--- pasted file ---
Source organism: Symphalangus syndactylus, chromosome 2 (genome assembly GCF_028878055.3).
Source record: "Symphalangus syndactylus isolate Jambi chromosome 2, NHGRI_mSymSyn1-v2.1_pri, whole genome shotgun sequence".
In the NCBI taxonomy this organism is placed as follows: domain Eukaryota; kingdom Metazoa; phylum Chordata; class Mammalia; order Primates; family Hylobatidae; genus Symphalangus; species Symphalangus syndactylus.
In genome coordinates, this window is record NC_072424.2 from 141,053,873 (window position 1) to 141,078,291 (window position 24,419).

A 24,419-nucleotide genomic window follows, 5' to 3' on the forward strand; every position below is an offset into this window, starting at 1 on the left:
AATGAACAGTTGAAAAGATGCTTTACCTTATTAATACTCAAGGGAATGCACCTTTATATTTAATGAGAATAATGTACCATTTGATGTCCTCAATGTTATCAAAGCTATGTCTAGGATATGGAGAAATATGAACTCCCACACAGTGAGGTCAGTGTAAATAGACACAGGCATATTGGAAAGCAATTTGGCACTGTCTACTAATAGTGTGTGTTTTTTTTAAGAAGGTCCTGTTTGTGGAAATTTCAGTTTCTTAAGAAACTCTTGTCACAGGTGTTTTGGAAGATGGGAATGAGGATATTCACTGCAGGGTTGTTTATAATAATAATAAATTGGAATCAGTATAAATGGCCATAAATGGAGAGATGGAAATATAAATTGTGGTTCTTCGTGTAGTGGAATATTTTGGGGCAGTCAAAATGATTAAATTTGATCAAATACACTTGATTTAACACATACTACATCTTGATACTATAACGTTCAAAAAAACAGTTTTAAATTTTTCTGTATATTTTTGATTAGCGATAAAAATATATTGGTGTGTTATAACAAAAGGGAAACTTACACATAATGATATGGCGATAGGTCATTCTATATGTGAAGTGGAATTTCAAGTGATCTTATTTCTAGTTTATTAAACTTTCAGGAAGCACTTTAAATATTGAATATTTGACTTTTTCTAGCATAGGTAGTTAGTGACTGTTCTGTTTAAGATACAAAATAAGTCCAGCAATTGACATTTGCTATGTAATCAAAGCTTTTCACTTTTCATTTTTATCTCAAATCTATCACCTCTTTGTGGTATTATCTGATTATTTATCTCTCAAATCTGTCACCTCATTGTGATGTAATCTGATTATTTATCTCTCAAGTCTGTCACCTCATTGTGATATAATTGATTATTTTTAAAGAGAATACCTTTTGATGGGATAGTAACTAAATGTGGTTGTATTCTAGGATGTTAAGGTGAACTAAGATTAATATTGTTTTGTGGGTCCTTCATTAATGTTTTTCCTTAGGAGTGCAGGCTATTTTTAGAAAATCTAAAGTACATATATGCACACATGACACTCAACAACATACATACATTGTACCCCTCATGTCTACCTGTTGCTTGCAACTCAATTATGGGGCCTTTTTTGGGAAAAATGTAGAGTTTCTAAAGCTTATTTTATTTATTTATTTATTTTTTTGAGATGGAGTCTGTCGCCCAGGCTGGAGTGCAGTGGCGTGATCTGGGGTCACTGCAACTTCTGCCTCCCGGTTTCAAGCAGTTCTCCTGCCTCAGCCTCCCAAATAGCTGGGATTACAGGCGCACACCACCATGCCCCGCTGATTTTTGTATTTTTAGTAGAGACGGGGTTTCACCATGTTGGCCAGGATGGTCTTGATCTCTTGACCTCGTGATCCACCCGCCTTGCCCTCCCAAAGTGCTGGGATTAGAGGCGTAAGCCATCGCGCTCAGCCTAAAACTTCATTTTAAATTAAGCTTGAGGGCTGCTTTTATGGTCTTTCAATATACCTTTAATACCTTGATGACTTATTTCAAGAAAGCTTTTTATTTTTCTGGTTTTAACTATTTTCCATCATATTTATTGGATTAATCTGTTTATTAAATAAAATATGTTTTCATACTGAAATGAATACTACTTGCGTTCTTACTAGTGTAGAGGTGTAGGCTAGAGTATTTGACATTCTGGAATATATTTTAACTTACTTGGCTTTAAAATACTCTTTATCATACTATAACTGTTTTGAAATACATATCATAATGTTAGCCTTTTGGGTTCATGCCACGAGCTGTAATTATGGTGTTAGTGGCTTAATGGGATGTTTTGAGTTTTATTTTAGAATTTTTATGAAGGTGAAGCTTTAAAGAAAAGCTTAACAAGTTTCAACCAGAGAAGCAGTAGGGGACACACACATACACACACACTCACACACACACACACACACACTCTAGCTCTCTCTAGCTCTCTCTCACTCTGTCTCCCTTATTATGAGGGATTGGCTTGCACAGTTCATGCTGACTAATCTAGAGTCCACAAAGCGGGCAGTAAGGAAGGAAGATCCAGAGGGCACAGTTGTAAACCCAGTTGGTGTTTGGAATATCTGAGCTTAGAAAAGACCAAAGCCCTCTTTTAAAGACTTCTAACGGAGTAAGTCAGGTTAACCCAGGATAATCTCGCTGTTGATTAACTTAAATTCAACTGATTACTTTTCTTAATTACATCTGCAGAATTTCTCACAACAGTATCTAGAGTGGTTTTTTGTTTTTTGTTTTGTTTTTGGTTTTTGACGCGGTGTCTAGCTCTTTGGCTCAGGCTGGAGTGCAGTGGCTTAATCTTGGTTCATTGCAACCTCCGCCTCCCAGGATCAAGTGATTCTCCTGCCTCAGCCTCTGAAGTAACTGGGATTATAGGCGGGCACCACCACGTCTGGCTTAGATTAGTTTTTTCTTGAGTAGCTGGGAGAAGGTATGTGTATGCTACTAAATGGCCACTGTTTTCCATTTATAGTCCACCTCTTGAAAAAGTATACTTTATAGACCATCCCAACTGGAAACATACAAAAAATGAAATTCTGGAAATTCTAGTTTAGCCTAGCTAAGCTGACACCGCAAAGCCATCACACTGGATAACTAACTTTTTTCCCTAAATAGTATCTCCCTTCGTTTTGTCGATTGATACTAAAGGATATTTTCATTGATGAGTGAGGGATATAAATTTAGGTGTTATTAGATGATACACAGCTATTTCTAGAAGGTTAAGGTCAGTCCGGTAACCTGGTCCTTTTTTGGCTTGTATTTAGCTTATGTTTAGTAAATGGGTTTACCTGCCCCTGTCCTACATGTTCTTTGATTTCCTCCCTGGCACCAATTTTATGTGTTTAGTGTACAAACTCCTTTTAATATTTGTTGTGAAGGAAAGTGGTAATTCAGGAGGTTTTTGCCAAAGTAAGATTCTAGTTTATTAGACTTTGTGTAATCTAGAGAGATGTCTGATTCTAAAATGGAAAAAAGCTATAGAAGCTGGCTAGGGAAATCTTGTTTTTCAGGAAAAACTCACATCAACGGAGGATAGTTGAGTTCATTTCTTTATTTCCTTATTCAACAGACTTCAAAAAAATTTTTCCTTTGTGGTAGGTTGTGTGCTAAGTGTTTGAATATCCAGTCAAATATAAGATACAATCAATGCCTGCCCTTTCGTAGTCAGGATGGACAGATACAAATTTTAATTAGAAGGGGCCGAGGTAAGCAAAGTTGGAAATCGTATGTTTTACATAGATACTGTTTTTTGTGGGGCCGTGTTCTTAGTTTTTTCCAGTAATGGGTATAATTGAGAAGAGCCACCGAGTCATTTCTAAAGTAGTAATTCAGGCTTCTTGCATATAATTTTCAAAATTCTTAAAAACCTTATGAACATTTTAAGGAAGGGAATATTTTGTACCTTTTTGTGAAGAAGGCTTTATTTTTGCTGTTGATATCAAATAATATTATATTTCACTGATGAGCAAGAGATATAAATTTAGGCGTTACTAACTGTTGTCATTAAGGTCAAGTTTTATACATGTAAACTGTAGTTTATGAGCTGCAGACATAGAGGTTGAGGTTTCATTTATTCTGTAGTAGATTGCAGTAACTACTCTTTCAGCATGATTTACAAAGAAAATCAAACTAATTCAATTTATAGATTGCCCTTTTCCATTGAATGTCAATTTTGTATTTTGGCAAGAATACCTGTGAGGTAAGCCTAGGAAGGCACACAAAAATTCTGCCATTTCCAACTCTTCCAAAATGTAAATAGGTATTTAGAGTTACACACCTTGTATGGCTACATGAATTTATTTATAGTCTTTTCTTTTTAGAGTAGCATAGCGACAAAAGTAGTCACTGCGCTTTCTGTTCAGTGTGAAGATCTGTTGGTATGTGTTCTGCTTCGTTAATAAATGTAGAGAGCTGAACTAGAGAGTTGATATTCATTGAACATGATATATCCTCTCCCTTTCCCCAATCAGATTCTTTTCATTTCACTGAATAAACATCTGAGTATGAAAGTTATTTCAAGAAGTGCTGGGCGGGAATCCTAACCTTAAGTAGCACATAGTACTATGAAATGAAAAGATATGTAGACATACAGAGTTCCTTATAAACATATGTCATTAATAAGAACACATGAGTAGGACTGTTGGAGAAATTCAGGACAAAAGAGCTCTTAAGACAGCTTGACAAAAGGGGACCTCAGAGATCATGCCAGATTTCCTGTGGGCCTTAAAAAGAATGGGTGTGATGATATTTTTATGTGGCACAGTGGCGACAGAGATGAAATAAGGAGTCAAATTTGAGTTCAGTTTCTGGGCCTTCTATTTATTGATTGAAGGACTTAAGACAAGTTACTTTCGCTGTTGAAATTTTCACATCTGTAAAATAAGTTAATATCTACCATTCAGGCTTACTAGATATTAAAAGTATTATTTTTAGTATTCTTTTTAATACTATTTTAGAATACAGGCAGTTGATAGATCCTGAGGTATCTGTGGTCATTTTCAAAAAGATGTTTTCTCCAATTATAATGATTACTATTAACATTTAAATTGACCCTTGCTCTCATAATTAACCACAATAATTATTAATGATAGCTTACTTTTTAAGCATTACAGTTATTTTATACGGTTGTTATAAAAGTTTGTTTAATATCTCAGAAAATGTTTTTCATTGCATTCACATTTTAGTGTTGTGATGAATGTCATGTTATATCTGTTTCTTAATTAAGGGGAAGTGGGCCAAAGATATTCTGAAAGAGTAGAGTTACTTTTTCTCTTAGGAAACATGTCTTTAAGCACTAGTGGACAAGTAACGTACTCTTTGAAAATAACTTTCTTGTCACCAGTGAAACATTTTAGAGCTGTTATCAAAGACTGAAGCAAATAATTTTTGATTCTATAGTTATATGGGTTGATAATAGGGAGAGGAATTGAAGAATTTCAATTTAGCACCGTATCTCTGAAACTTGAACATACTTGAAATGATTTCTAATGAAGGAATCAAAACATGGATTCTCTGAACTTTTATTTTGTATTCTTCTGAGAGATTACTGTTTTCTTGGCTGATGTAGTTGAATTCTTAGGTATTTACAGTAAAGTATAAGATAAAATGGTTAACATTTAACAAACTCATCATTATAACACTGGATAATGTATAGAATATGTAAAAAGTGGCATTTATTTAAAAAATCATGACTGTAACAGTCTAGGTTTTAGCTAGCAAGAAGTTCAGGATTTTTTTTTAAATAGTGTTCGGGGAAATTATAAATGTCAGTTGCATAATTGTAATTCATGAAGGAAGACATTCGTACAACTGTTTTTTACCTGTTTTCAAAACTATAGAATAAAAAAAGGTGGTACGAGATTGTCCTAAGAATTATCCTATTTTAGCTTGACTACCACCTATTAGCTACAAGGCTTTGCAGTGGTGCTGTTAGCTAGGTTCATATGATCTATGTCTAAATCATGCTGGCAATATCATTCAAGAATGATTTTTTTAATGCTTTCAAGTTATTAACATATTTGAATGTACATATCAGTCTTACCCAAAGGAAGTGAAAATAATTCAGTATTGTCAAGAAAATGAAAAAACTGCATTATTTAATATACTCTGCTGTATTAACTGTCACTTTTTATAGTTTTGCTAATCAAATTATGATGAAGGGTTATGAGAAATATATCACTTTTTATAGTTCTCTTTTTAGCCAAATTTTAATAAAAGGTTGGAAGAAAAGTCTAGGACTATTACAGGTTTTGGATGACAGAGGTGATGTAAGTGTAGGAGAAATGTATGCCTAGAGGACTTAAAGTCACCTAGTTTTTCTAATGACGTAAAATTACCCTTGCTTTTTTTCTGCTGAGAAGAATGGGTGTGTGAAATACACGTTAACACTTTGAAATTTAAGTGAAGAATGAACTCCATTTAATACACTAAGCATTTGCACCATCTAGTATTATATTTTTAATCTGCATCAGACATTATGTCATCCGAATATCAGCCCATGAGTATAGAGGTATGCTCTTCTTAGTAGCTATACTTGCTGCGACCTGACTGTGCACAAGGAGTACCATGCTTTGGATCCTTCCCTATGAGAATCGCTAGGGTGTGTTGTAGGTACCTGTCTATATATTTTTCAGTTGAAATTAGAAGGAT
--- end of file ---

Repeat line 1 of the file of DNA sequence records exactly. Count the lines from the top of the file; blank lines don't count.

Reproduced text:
Source organism: Symphalangus syndactylus, chromosome 2 (genome assembly GCF_028878055.3).